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A Lot or a Little?
What you will—and won't—find in this movie.
Curiosity, compassion, and nonviolence seem to come out ahead in the movie, although the ending casts something of an ambiguous shadow on the message.
Positive Role Models
Characters who show compassion and a desire to connect -- rather than to open fire -- are valued. One interesting character is nonbinary and says "I'm not a her!" when someone refers to them as female.
Violence & Scariness
Guns and shooting. Characters are shot; blood spatters. Character killed by invisible force, neck snapping. Teens fight, shove, kick. Birds smash into window, leaving blood spots. Character smothered to death by flower petals. Creepy, scary, nightmarish imagery. Strange global phenomenon with "millions gone missing"; vague threats.
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Sex, Romance & Nudity
Teens kiss. Reference to teens "making out." Woman in revealing negligee splayed on a bed. Man in underwear.
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Several uses of "f--k," "f--king," "s--t," "bulls--t," and "hell," plus exclamatory use of "Jesus" and "Christ."
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Products & Purchases
Reference to Netflix.
Drinking, Drugs & Smoking
Brief visual and description of a beer bong.
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Parents Need to Know
Parents need to know that Doors is a flawed but interesting sci-fi anthology movie about several characters who are trying to understand and interact with mysterious "doors" that suddenly appear on Earth. Violence includes guns and shooting, with characters getting shot. A character's neck is broken by an invisible force, and teens fight, shove, and kick. Birds smash into a window, leaving blood spots. There's also creepy, dreamlike imagery (a person is seemingly smothered by flower petals), vague threats, and a generally unsettling effect. Teens kiss, there's dialogue about teens "making out," and a character is said to be pregnant. Language includes several uses of "f--k" and "s--t." There's a quick image and description of a beer bong. To stay in the loop on more movies like this, you can sign up for weekly Family Movie Night emails.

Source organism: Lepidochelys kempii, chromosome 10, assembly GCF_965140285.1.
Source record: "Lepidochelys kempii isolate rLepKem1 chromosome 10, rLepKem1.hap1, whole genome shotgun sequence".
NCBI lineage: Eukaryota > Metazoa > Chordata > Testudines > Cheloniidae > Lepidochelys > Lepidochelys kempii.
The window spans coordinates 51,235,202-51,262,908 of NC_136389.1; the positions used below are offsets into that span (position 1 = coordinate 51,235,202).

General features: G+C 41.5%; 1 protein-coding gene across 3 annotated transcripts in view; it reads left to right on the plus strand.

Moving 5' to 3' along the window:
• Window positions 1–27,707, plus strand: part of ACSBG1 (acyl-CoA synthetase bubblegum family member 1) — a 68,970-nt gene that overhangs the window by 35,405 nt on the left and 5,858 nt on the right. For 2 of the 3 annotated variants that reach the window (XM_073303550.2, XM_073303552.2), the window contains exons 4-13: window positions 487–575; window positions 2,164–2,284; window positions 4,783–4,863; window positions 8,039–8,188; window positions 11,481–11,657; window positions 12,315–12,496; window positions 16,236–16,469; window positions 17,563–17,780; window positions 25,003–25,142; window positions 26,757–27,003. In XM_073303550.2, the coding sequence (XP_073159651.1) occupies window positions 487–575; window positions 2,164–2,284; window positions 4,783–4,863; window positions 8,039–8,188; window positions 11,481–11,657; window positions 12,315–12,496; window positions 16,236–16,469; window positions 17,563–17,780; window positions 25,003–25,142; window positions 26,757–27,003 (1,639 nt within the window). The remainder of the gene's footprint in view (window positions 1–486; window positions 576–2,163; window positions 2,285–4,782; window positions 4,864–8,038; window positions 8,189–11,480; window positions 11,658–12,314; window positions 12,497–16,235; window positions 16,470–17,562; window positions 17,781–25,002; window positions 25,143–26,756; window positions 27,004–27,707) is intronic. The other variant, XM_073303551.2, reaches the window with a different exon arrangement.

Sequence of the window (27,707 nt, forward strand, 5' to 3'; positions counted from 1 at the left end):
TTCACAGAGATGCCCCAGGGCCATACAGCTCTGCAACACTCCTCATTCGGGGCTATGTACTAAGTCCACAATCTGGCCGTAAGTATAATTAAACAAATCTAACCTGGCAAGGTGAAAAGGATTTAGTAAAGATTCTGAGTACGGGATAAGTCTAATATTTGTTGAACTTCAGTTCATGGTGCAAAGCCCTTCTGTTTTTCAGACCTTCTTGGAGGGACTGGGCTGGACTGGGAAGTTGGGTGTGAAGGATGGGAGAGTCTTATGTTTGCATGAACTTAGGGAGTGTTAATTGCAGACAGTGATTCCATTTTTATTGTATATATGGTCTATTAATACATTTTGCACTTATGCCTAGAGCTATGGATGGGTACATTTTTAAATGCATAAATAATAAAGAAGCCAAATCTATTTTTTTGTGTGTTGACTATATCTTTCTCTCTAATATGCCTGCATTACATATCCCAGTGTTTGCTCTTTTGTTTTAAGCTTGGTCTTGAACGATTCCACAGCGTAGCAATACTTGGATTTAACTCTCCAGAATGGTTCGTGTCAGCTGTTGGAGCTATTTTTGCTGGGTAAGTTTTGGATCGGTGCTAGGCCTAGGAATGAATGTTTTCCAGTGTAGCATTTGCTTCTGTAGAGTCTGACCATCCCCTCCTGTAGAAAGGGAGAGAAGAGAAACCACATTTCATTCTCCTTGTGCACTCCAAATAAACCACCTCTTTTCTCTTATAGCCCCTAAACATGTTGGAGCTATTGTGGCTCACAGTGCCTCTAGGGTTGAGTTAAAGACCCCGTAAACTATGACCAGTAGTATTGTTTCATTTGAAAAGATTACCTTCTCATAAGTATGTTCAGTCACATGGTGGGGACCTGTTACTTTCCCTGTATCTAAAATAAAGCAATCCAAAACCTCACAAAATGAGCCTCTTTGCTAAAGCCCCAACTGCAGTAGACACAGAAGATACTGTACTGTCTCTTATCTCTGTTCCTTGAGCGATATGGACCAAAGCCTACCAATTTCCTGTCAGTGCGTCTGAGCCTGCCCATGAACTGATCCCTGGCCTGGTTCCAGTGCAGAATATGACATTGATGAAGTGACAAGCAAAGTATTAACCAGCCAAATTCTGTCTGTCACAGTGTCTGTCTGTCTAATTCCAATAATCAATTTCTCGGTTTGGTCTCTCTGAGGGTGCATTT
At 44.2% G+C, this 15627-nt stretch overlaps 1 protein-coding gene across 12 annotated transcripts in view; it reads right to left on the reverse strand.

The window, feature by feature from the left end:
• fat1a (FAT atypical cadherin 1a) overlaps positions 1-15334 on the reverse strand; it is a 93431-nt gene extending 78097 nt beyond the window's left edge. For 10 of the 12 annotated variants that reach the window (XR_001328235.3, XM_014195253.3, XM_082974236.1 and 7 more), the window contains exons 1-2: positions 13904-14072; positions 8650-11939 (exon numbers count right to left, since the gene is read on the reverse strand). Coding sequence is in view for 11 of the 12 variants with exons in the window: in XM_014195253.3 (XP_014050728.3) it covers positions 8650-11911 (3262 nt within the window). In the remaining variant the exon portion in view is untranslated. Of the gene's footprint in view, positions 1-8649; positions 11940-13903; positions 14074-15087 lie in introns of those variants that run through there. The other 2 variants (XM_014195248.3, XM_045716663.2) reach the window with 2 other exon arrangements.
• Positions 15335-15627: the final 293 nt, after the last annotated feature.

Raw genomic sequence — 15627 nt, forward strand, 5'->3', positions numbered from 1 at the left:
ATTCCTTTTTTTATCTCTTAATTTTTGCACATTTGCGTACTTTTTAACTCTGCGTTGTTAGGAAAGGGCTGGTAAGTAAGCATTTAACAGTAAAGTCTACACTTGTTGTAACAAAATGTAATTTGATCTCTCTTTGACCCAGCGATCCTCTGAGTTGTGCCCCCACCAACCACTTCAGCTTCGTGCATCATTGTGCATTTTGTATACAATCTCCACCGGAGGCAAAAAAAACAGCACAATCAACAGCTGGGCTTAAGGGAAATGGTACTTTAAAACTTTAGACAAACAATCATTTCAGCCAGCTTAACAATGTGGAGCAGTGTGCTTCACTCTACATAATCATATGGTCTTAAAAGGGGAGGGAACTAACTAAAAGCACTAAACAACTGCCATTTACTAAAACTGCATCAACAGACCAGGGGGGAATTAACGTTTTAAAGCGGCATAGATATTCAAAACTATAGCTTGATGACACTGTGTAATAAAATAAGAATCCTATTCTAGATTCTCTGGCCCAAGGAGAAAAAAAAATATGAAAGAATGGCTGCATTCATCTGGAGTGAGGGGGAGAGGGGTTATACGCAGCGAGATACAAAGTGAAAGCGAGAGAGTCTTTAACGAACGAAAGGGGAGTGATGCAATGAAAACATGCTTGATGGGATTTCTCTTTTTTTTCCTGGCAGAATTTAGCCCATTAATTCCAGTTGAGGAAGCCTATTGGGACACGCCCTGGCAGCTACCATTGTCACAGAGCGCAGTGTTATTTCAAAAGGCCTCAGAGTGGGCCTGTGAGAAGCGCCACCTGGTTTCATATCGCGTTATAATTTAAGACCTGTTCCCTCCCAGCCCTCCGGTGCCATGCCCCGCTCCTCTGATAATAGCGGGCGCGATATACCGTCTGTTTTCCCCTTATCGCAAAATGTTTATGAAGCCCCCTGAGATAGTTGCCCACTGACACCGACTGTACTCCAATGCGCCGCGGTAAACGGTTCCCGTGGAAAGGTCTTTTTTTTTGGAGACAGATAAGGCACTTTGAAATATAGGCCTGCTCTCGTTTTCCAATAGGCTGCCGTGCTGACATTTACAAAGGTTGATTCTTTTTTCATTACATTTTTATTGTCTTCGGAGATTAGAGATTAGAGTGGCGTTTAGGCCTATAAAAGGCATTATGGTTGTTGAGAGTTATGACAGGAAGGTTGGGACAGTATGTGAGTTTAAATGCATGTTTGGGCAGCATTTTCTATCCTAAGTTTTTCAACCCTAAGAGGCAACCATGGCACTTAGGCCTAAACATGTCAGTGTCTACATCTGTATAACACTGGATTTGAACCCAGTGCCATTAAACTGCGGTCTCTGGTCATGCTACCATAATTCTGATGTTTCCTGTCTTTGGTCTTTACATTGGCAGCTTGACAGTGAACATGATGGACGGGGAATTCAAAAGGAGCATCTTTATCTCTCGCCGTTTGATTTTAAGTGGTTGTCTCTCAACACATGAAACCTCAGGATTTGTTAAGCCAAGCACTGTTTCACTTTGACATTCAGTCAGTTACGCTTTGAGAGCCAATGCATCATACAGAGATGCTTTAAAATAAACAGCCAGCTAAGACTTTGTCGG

Is It Any Good?
Sometimes a bit inert and intermittently frustrating, this sci-fi anthology movie still has enough intriguing ideas and arresting visuals to make it worth seeing -- and worth thinking about. Doors is fairly cohesive for an anthology film, given that the three main stories take place in the same world and within the same situation, just at different times. The movie's wraparound segments and coda feature a podcaster called Martin Midnight, who snarkily comments on the events, although it becomes clear that the movie isn't really on board with him. Interestingly, sympathies here seem to lie with those who are more liable to try to connect and communicate than to blow things sky high.
The focus of the first segment is Ash, who is nonbinary (they correct a classmate with "I am not a her!"). The door in this episode speaks directly to them. The second segment is notable for its eerie dream logic, which depicts the ever shifting realities inside the doors that seem determined to test those who come inside. The third segment is the least dynamic but again seems to frown on violence and to champion connection -- although the final denouement suggests another direction. Doors falters mainly when it cooks up its absurd sci-fi exposition and when it focuses on the literal rather than the mystery, but fortunately, there's enough mystery to keep things interesting.
Did we miss something on diversity?
Research shows a connection between kids' healthy self-esteem and positive portrayals in media. That's why we've added a new "Diverse Representations" section to our reviews that will be rolling out on an ongoing basis. You can help us help kids by suggesting a diversity update.